Mar 07

male, female, etc.

How often would I have gathered your children together as a hen gathers her brood under her wings. Luke 13:34 [partial]

I had thought to do a little blogging of the Lenten study we’re doing at my church (which does not have a website–it doesn’t even have a computer) but hadn’t gotten around to beginning. What follows is only marginally related to our actual Lenten study.

The Hermits have of late been considering biology and humanity, sex and gender, topics which lend themselves to diverse pursuits–scientific inquiry, theological reflection, and, of course, the taking of online quizzes.

The Episcopal Church and the Anglican Communion, meanwhile, have been considering similar questions, although in a somewhat graver and larger fashion. (Background via Google or the NYT, if you are so fortunate as to have a subscription).

Today I heard the following opinions expressed:

  • gays are sinners and should be punished appropriately
  • gays are sinners and need to be saved
  • gays are children of God just like the rest of us
  • gays choose to be gay
  • gays have no choice about being gay (and, in an interesting variation, 3/4 of gays have no choice about being gay)
  • gays are gay because of a birth defect

Despite my years of regular church attendance, I am the sort of person that Ann Coulter would doubtless describe as a godless liberal (although I usually tell people I’m a communist–why not go all out, I figure?). In the course of my eastern education and upbringing (remember, anything east of Cheyenne is “back east”), I had never heard the last of these before.

I mentioned that I did not think that gay people were defective. The speaker said they were not defective (what with all being God’s children and all), but they were not perfectly formed in God’s image in the same way that people with birth defects are. I said that it seemed to me that since we are all part of God’s creation, God probably intended for us to come in a variety of configurations and sexual orientations and so on and so forth. I’m not sure how that went over.

It has occurred to me lately, though, that when we say that gay people are gay because they can’t help it, because they have no choice in the matter, we are doing them something of a disservice. Saying “you have no choice” is not quite the same as saying “you have a birth defect” (and, I should note, this whole discussion is probably doing an enormous disservice to people who have birth defects, who are also no less human than the rest of us), but it implies that you are to be pitied, that you are, in some way, a less than perfect example of God’s creation–sort of like saying that if you are female, you are somehow less able to relate to God, since in his human incarnation he was male.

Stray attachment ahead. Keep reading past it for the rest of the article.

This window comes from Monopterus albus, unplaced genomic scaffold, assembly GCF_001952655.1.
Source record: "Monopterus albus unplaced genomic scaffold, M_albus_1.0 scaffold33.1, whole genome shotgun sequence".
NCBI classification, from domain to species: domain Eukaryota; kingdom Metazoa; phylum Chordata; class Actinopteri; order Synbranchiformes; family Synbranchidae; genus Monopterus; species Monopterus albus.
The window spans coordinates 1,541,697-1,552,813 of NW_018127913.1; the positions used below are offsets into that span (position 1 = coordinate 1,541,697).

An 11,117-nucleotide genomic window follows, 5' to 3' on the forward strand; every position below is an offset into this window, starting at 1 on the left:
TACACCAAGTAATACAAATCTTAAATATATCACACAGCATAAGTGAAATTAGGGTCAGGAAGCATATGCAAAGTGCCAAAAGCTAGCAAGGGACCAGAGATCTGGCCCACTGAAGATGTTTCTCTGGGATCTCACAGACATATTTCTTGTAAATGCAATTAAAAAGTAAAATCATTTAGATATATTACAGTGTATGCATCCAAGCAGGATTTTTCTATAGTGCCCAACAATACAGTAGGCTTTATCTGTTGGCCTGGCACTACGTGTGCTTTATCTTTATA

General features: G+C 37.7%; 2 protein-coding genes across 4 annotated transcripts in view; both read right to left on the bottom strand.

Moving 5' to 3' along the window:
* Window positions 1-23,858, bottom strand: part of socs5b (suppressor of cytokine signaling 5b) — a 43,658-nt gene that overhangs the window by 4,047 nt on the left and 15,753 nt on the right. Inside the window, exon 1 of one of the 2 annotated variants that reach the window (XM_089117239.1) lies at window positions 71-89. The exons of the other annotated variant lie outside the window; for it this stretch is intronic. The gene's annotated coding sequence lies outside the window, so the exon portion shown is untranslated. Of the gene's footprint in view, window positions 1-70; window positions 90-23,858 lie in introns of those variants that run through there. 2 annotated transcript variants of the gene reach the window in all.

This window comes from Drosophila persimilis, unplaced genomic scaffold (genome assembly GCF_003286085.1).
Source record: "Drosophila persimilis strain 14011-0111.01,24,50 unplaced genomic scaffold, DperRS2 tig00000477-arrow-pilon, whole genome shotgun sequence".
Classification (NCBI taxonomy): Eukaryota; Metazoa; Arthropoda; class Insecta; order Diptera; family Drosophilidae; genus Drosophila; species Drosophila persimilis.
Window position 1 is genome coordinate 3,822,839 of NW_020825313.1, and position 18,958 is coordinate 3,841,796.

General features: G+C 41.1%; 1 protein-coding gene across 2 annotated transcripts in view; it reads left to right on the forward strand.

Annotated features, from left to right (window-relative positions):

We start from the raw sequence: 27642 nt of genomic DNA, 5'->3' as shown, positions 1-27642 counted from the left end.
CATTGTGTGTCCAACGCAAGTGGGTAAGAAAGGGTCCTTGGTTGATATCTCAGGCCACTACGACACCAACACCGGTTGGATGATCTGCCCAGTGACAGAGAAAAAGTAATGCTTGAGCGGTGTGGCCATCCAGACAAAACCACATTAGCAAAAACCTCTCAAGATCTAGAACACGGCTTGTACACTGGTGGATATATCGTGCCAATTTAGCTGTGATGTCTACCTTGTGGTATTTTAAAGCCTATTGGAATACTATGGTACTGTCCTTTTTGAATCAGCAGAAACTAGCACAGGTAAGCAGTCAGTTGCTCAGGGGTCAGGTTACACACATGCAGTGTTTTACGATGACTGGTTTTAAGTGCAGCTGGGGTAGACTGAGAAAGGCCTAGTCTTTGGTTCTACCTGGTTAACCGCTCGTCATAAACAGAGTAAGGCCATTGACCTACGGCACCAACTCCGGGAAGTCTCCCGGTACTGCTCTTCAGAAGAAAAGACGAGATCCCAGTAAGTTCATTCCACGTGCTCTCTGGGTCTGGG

Last week in Lenten study our lesson was Luke 13:31-35. I noted at some point that I thought it was either interesting or nice or both (I can’t recollect which adjective I used) that Jesus chose a feminine image in the bit quoted above–the mother hen gathering in her young. I have for years–for as long as I have been thinking about it–believed that humanity encompasses male and female and indeterminate and in-between, heterosexual and homosexual and bisexual, and, in general, more things in heaven and earth than we can dream of. Is there any reason that God should not also encompass all these?

I don’t consider the people whom I listened to today to be intolerant, on the whole. But sometimes it’s very clear to me that I come from a different place. We have a gender neutral restroom at our church, but we don’t call it that, and I don’t know that anyone thinks of it that way. But I may start to think of it as such–to be happy in the knowledge that there’s a place you can go around here where you don’t have to choose a label.

Feb 07

water story

Last month I didn’t have water for a week, and I decided to write something about it for Writers on the Range. Since they don’t seem to want it, I thought I’d post it here. If you find yourself fascinated with my water situation, rather than that of the larger west, you can read more on Vox.